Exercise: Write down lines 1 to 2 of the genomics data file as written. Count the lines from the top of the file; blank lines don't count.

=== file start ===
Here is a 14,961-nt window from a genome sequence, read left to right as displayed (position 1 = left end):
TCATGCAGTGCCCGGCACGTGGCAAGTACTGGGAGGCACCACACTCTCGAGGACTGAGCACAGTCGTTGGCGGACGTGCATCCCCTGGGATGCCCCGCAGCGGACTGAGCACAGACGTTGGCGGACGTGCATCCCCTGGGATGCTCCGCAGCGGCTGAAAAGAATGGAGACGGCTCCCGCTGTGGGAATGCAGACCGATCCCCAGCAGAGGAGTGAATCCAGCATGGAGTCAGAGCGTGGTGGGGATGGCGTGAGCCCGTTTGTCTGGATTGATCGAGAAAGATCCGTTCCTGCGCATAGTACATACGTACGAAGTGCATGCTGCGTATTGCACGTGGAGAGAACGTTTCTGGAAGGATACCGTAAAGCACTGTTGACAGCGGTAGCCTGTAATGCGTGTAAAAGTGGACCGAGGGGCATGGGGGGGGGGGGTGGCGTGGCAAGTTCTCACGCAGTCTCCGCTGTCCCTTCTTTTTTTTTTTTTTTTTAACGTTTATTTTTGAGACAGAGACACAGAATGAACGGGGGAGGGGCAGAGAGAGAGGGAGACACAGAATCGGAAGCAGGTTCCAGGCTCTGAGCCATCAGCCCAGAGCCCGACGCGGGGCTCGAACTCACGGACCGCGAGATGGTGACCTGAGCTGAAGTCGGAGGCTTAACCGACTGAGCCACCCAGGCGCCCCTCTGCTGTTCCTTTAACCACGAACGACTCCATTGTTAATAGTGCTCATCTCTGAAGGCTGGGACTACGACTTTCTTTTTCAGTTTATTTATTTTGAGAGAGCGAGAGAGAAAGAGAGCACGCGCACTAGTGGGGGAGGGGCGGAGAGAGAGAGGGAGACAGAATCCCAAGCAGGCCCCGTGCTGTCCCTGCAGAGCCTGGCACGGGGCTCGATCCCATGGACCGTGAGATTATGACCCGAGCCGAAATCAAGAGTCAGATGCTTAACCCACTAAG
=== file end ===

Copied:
Here is a 14,961-nt window from a genome sequence, read left to right as displayed (position 1 = left end):
TCATGCAGTGCCCGGCACGTGGCAAGTACTGGGAGGCACCACACTCTCGAGGACTGAGCACAGTCGTTGGCGGACGTGCATCCCCTGGGATGCCCCGCAGCGGACTGAGCACAGACGTTGGCGGACGTGCATCCCCTGGGATGCTCCGCAGCGGCTGAAAAGAATGGAGACGGCTCCCGCTGTGGGAATGCAGACCGATCCCCAGCAGAGGAGTGAATCCAGCATGGAGTCAGAGCGTGGTGGGGATGGCGTGAGCCCGTTTGTCTGGATTGATCGAGAAAGATCCGTTCCTGCGCATAGTACATACGTACGAAGTGCATGCTGCGTATTGCACGTGGAGAGAACGTTTCTGGAAGGATACCGTAAAGCACTGTTGACAGCGGTAGCCTGTAATGCGTGTAAAAGTGGACCGAGGGGCATGGGGGGGGGGGGTGGCGTGGCAAGTTCTCACGCAGTCTCCGCTGTCCCTTCTTTTTTTTTTTTTTTTTAACGTTTATTTTTGAGACAGAGACACAGAATGAACGGGGGAGGGGCAGAGAGAGAGGGAGACACAGAATCGGAAGCAGGTTCCAGGCTCTGAGCCATCAGCCCAGAGCCCGACGCGGGGCTCGAACTCACGGACCGCGAGATGGTGACCTGAGCTGAAGTCGGAGGCTTAACCGACTGAGCCACCCAGGCGCCCCTCTGCTGTTCCTTTAACCACGAACGACTCCATTGTTAATAGTGCTCATCTCTGAAGGCTGGGACTACGACTTTCTTTTTCAGTTTATTTATTTTGAGAGAGCGAGAGAGAAAGAGAGCACGCGCACTAGTGGGGGAGGGGCGGAGAGAGAGAGGGAGACAGAATCCCAAGCAGGCCCCGTGCTGTCCCTGCAGAGCCTGGCACGGGGCTCGATCCCATGGACCGTGAGATTATGACCCGAGCCGAAATCAAGAGTCAGATGCTTAACCCACTAAG